Between 4,000 and 6,000 years ago, the land mass that is now the Upper Peninsula started to rebound upward from the weight of the previous ice glacier. This is called isostatic rebound. The U.P. is still rebounding today. The land forming the lake's outlet at North Bay began to rise, which reduced the amount of outflow and caused water levels to rise rapidly. In fact, Lake Superior rose to about 40 feet higher than it is today! The rise in lake levels formed Lake Nipissing. Lake levels of Lake Nipissing also began to rise which caused the Grand Sable Banks to become unstable. The higher water eroded the bluffs which left them exposed to wind. A dominant northwesterly wind blew through the Grand Sable Banks which carried the wind from the bluff to the top of the flat upland. This sand was “perched” on top of the upland, hence the name, “perched dune system.”

The climate of the Grand Sable Dunes is typical of any Michigan climate. The winters are fairly long and cold while the summers are short and cool. The location of the dunes happens to be the second most cloudy area of the United States. The average cloud cover is approximately 70%. Grand Marais’ annual temperature is 40.8 degrees Fahrenheit with precipitation totaling 31 inches a year. During the winter season snowfall accumulation ranges from 130 to over 200 inches. Because the dunes are so close to Lake Superior extreme low temperatures in the winter and extreme high temperatures in the summer do not occur.

If you plan on taking the hike to the Grand Sable Dunes the best way to get there would be to take the trail that starts at the west end of the Sable Falls parking area. While on the trail you will walk through an old field and eventually cross over a bridge that runs about Sable Creek. For the next ¼ mile you will go through the forests and dune transition areas. Along the trail, stop and take a look at the wayside exhibits. Another way to access the dunes is through the north country trail while is located ¼ mile east of the log slide.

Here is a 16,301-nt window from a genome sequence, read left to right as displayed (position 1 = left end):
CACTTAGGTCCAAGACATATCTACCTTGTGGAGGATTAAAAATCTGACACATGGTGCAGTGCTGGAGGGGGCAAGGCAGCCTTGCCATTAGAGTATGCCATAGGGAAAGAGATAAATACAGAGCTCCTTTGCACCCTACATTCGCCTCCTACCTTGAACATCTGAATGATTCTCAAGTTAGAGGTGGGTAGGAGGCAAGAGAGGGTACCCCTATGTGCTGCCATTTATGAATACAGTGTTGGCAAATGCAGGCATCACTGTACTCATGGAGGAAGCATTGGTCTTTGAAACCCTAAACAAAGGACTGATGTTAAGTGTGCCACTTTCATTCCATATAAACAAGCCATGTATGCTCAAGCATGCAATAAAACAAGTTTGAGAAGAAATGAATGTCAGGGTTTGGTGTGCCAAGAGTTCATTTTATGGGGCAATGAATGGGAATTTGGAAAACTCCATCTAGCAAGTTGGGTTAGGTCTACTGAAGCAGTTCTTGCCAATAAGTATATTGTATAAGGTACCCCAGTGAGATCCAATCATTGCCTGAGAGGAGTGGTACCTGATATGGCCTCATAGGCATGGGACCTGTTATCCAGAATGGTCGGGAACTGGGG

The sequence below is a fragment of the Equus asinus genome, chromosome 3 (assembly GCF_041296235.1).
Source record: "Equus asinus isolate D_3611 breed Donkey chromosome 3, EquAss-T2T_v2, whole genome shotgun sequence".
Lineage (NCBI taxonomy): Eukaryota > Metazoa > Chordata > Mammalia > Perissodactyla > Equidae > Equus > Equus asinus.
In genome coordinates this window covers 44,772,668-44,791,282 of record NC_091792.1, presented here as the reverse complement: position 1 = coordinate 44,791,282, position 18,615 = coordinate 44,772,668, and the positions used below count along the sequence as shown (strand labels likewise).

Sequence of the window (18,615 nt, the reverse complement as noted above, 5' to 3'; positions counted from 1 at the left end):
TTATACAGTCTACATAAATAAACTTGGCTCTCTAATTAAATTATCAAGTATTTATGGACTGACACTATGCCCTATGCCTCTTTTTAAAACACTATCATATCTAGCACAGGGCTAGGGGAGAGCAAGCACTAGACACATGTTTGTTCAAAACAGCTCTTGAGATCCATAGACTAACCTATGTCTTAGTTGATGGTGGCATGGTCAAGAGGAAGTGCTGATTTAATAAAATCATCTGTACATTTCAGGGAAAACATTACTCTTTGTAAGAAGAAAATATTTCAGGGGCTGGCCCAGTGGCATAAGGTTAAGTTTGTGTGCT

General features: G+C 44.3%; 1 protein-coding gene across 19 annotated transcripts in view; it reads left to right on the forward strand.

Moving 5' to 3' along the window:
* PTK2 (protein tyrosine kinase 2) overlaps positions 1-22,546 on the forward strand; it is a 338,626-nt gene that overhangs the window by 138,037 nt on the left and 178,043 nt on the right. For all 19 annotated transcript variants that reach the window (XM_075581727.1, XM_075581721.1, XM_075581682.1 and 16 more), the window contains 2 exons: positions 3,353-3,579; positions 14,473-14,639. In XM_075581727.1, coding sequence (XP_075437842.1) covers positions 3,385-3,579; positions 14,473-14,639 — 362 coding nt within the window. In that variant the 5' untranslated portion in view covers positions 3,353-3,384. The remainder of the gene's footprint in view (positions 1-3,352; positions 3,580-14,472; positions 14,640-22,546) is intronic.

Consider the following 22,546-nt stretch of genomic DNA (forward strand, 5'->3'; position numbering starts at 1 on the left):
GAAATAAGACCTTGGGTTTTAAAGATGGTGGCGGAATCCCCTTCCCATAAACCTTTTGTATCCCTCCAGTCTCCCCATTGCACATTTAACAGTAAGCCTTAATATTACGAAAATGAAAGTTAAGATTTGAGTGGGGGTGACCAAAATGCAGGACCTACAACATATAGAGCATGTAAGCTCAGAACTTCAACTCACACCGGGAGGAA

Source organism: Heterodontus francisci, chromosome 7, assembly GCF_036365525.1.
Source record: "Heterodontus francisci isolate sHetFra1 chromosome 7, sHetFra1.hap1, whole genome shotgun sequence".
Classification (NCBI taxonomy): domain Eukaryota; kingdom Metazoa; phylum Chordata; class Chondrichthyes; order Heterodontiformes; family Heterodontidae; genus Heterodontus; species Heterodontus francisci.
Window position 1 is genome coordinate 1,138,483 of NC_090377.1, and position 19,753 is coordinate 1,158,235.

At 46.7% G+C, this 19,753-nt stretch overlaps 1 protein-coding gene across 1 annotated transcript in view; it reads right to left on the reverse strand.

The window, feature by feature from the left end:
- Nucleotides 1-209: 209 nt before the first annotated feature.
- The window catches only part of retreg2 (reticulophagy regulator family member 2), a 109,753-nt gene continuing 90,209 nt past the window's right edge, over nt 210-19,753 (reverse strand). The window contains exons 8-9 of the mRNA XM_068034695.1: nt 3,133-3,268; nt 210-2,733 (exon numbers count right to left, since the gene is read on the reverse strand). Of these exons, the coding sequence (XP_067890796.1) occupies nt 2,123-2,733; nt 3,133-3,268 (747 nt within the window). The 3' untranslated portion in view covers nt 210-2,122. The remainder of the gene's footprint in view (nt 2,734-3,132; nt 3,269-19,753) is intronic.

In the spring after the snow and ice melts, there are often these carved ridges that form along the dunes.  Over the course of the summer, the definition of these ridges decreases due to erosion and the dunes flatten out again.

Along the perimeter of the dunes as well as in areas throughout the dunes, there is a continuous "battle" between sand and trees. It appears that the forests are winning this battle. Scientists who are studying vegetation changes at the Grand Sable Dunes have found that there has been an increase in the number of jack pine forests throughout the past 100 years. Jack pine forests have multiplied at an astonishing rate. There has been a fivefold increase in forest cover within the last 50 years.

Although the forests are advancing, the strong winds do take their victims.  This fallen tree below serves as a host for a colony of shelf fungi.

I absolutely love the patterns of snow and sand that form in the spring.

I think I have shown this telegraph pole shot before, but I like the perspective it gives.

NOTE: Some of the information from this posting was acquired from and